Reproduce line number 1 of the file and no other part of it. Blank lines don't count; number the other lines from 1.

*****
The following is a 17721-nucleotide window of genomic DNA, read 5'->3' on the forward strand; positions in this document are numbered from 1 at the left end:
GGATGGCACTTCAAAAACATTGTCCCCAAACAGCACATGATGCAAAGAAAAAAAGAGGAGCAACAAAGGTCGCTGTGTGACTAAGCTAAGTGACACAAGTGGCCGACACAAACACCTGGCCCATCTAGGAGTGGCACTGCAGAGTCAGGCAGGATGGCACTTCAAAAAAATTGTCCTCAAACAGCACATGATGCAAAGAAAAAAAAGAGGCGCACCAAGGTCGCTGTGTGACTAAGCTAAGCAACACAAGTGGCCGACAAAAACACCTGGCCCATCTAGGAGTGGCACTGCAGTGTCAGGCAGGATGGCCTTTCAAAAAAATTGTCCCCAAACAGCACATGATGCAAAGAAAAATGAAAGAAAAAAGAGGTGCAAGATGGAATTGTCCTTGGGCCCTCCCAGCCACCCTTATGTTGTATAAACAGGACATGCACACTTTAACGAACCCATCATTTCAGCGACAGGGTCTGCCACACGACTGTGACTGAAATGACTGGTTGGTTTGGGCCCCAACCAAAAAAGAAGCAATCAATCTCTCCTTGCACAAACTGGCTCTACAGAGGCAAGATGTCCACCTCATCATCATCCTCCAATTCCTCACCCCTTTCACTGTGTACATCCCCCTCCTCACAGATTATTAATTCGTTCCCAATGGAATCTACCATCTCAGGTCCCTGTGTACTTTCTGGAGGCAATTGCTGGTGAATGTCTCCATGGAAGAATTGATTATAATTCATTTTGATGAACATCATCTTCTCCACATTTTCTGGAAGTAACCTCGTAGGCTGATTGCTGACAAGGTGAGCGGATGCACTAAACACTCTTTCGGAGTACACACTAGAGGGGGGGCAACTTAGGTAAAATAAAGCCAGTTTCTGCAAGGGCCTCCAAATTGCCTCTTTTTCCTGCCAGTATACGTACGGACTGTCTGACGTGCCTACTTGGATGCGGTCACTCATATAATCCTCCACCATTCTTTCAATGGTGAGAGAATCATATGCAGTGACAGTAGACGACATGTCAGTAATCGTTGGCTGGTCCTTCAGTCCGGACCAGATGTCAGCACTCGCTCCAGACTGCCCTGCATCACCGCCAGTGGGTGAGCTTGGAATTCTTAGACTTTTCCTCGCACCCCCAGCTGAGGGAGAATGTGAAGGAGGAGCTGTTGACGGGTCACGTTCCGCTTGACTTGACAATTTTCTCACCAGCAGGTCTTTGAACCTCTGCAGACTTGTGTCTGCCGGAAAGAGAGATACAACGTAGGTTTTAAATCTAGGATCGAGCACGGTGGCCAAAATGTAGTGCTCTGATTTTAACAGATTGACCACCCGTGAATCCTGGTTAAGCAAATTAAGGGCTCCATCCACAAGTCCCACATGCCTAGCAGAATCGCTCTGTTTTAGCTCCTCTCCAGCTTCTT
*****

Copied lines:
The following is a 17721-nucleotide window of genomic DNA, read 5'->3' on the forward strand; positions in this document are numbered from 1 at the left end: